• Establish Boundaries: We naturally wish to support the ones we care about, but sometimes, it's healthier to momentarily disengage to prevent negative emotions from escalating into conflicts. It's perfectly responsible for stepping away from a stressful situation until everyone involved can calm down.
    • Take a Break: Sometimes, a simple mental break can work wonders. Taking a few minutes to rest your mind and distance yourself from a tense situation can make you feel significantly better.
    • Use a Spinner Ring: Our spinner rings can be an excellent stress reliever. Movement, no matter how big or small, is associated with heightened vagal activity and relaxation response. The act of spinning the ring can stimulate the relaxation response, shifting your nervous system away from the stress-inducing fight-or-flight state.
  • Focus on an Object: Concentrating on a specific object, your breath, or a mantra can serve as an anchor during stressful times. It allows your body to reset and initiate your natural healing processes. Our spinner rings can be customized with your chosen mantras or quotes, turning an already comforting piece of jewelry into a personalized talisman of well-being to remind you to stay calm and keep stress or anxiety away.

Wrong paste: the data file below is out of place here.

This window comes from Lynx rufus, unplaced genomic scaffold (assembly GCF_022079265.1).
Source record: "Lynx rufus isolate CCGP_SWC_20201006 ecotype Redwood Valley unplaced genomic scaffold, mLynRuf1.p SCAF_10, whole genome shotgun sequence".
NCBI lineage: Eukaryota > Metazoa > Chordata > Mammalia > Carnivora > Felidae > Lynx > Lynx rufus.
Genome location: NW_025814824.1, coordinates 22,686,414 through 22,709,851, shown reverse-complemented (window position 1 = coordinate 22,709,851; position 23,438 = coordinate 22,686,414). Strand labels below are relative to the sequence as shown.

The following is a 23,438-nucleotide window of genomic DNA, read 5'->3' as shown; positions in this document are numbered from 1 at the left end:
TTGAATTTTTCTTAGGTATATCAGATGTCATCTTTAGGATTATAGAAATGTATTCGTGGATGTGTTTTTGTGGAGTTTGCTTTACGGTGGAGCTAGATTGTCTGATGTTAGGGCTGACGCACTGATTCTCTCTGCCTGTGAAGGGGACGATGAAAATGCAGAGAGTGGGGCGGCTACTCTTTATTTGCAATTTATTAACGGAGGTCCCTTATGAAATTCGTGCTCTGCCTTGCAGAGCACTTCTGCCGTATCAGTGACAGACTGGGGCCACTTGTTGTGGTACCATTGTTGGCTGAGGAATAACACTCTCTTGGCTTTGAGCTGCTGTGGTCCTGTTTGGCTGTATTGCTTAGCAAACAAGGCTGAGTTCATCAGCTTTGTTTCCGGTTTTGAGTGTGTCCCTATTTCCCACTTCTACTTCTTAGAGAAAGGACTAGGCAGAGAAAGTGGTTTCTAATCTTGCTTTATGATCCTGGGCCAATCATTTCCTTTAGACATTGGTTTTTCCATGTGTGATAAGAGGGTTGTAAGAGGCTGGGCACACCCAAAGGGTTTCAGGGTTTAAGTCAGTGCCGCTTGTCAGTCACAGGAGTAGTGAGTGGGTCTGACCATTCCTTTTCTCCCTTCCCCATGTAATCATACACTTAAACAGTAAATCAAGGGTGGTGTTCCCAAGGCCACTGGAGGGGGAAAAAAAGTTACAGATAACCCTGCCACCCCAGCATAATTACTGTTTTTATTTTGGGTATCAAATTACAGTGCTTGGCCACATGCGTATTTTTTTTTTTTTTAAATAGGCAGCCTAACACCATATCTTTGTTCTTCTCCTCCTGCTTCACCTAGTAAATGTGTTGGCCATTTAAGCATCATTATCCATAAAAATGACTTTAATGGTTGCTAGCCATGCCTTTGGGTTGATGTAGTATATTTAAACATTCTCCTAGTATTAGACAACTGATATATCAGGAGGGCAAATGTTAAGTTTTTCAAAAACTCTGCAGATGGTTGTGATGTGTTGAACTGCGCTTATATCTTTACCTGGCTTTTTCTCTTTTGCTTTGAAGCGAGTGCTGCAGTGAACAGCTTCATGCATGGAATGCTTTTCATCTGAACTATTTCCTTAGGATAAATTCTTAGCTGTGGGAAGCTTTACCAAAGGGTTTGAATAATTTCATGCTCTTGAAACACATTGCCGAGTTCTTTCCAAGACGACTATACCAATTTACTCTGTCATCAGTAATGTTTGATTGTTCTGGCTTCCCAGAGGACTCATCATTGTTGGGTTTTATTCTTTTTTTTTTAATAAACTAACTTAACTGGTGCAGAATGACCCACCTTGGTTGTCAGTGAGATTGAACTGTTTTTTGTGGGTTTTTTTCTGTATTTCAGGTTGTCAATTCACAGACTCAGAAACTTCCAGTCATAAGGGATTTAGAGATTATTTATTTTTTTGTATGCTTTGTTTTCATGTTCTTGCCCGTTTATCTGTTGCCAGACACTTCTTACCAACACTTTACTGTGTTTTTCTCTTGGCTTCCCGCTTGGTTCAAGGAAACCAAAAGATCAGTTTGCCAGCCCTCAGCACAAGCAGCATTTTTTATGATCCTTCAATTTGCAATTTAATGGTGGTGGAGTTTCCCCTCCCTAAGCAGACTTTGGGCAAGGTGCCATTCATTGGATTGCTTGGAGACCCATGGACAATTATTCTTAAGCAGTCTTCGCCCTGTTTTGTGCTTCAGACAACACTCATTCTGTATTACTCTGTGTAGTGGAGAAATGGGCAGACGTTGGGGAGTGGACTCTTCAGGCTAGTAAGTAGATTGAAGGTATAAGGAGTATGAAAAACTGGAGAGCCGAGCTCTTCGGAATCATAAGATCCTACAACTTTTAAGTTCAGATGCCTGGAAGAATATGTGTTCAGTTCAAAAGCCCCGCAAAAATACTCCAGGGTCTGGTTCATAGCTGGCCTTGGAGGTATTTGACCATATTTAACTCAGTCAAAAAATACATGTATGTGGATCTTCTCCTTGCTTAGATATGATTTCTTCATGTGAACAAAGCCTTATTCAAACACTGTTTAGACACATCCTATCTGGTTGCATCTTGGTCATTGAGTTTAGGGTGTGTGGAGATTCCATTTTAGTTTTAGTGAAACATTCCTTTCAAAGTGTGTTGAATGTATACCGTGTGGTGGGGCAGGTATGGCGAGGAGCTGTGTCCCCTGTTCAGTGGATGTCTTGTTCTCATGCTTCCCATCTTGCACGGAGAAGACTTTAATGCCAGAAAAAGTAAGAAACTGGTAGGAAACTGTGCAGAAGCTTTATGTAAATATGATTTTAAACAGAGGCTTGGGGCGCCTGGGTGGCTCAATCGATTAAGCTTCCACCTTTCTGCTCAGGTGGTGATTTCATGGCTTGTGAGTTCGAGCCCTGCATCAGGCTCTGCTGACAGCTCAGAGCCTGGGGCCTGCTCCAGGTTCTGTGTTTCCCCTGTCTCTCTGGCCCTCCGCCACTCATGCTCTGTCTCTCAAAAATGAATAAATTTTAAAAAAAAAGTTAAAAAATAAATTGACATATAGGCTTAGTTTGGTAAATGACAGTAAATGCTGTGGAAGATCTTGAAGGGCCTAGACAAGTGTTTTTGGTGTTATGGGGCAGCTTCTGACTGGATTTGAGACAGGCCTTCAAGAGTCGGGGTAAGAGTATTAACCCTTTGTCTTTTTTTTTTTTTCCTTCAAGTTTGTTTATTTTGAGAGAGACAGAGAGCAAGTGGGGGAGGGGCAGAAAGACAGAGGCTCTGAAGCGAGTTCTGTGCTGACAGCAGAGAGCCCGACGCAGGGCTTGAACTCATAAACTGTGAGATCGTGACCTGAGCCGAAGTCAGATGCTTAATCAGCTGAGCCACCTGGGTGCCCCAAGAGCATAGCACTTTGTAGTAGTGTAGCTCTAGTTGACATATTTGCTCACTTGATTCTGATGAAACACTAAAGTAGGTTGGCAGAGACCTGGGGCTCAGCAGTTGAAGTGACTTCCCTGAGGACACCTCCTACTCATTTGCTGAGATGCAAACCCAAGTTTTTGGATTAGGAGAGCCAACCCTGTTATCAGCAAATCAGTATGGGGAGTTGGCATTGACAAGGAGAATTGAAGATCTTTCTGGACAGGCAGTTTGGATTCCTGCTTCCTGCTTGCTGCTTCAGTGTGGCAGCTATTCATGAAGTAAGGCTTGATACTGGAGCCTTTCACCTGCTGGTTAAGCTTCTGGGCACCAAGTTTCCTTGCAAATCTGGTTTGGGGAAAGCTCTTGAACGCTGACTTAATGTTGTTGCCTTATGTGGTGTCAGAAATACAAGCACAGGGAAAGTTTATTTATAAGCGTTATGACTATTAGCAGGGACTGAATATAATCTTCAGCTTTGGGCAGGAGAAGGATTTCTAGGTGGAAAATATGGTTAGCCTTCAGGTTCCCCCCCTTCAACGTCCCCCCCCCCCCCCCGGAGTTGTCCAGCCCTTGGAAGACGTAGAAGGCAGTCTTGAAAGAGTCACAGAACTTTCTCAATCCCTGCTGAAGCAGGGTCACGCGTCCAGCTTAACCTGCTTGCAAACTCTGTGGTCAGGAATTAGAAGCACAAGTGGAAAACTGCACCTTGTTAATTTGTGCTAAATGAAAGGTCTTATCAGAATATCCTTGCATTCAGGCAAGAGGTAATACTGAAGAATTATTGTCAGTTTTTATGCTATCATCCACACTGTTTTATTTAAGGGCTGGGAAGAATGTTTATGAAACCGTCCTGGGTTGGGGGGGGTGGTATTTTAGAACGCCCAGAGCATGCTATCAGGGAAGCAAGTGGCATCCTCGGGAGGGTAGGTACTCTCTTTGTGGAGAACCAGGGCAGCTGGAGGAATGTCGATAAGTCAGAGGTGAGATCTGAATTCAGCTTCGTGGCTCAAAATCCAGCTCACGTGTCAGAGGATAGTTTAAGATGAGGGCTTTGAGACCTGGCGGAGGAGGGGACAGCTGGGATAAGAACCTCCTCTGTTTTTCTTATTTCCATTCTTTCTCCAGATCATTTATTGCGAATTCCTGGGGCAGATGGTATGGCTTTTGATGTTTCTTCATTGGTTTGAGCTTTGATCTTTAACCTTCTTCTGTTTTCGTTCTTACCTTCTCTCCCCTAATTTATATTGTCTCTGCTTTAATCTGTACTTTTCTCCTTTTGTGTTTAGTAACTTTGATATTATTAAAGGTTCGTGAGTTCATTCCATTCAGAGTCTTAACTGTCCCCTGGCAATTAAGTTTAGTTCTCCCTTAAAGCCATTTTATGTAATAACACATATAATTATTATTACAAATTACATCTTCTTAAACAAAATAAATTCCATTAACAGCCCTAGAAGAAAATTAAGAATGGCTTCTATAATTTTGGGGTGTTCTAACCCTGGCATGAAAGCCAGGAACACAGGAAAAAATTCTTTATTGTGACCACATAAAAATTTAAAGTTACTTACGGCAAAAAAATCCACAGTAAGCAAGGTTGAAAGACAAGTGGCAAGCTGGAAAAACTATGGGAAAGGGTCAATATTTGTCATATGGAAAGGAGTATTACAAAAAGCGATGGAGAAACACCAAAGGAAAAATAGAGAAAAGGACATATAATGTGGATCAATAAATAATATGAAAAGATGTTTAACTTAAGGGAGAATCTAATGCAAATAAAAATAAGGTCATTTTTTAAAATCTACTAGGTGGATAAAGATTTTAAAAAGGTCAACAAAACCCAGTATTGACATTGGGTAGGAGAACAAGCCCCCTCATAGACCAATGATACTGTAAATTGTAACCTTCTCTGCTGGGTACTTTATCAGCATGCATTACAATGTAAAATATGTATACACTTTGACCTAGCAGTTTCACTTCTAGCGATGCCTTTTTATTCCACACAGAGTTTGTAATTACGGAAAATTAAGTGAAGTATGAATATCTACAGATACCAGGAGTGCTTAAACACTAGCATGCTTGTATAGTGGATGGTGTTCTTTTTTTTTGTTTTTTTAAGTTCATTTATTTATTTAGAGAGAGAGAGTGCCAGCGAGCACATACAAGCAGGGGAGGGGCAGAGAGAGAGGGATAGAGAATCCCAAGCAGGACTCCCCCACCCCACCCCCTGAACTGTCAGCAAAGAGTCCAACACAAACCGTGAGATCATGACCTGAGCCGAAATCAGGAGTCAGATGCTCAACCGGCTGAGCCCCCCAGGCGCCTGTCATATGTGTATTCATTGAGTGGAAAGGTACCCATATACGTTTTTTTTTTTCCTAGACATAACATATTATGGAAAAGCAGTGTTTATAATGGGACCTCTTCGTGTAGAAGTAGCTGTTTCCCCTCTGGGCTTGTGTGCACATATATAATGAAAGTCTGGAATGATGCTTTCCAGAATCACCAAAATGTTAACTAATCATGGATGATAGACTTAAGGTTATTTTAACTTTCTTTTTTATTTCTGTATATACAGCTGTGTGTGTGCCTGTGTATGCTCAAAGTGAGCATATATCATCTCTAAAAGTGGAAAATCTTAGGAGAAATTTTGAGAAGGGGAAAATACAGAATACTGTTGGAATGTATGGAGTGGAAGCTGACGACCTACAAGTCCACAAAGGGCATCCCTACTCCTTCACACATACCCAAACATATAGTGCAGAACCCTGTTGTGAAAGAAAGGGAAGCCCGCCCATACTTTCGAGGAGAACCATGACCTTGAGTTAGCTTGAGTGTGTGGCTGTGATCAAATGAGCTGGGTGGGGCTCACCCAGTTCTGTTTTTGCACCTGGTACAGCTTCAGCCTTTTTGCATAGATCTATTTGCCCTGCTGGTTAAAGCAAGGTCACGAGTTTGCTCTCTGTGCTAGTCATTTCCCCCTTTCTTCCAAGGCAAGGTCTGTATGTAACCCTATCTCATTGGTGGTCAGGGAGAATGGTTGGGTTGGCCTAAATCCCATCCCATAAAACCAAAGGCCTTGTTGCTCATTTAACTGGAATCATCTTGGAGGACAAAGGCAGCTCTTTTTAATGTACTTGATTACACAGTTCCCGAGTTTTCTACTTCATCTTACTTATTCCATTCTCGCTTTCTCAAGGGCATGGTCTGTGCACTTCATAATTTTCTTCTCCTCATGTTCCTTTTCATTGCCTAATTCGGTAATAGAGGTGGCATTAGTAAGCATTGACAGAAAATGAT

• Spread Positivity: Like stress and anxiety, joy and happiness are contagious emotions. So, why not harness our energies to spread positivity? Upholding and sharing a positive outlook through optimistic thoughts or spreading upbeat vibes, essentially shields us from second-hand anxiety. The power of positivity isn't just beneficial to you - it's an uplifting gift to those around you.